Jon Porter writing for The Verge
“We find that is actually a step backwards for a lot of networks [compared to SMS],” Karsten Nohl from SRLabs told Motherboard. “All of these mistakes from the 90s are being reinvented, reintroduced.”
Dan Goodin writing for Ars Technica
An attack wouldn't be completely surreptitious. The screen of an exploited device would display the camera as it recorded video or shot an image. That would tip off anyone who was looking at the handset at the time the attack was being carried out. Still, the attack would be able to capture video, sound, and images at times when a phone display was out of eyesight, such as when the device was placed screen down. The app was able to use the proximity sensor to determine when the device is face down.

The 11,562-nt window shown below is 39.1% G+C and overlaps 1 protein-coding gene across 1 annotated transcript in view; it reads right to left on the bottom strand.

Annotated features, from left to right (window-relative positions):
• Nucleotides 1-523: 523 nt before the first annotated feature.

Google and Samsung have released fixes, but it's impossible to know how many handsets out there remain vulnerable to this exploit.
Jason Kottke writing for kottke.org
In a 1969 piece, Kurt Vonnegut asserted that art is an early warning system for society:
I sometimes wondered what the use of any of the arts was. The best thing I could come up with was what I call the canary in the coal mine theory of the arts. This theory says that artists are useful to society because they are so sensitive. They are super-sensitive. They keel over like canaries in poison coal mines long before more robust types realize that there is any danger whatsoever.